Ivory Coast has been split in two since rebels seized control of the north of the country in September 2002, underlining a north-south divide that has dragged the country into the mire.
Ivory Coast's football team has players from both north and south
Since then the country has slipped from the "African miracle" of the 1970s and 1980s to a divided nation that makes the news for all the wrong reasons.
The national football team, the Elephants, are determined to help change that.
As a start, the team qualified for the World Cup, a first in Ivorian history, thanks to a last-day win over Sudan and Cameroon's draw with Egypt.
That sparked roars of joy and a weekend of partying in both the government-held south and the rebel-held north of the country.
The Elephants were each given a luxury house by the head of state, Laurent Gbagbo, and were warmly congratulated by the rebels and the opposition parties.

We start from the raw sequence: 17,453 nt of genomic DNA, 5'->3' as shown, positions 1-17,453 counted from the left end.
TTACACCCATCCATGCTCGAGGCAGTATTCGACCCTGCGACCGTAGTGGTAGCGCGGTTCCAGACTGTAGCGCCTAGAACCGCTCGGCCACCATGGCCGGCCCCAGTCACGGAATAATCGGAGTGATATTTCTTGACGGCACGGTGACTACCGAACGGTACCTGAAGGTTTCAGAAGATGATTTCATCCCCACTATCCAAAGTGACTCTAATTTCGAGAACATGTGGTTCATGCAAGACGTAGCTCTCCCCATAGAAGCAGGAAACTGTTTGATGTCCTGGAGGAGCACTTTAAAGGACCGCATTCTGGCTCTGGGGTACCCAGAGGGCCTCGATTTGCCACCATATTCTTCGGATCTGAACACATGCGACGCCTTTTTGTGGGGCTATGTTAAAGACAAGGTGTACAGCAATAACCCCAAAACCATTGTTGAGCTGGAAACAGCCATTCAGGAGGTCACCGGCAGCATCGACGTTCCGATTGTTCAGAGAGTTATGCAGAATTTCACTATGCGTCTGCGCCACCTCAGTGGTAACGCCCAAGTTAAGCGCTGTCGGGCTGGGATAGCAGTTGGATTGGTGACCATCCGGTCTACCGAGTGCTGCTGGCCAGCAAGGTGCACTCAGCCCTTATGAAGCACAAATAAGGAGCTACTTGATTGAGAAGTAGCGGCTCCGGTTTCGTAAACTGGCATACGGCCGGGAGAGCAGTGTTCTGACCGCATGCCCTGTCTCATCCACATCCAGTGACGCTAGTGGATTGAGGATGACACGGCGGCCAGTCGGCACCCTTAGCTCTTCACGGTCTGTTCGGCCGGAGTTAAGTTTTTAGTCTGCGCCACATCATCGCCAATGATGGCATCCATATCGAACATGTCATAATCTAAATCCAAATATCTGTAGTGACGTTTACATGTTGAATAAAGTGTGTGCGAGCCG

The team were aware they had a unique opportunity to plead the cause of unity.
Dropping to one knee in the changing room after the decisive match, the captain, Chelsea star Didier Drogba, led his team-mates in a plea for peace.
Captain Didier Drogba led his team mates in a plea for peace
"Ivorians, we ask for your forgiveness," they said. "Let us come together and put this war behind us."
The players, who come from both the north and south of the country, are regularly held up as an example the rest of the country can follow.
Ethnic and political differences are put aside in the interests of team spirit, and the results are a shining example to all - or at least, so goes the theory.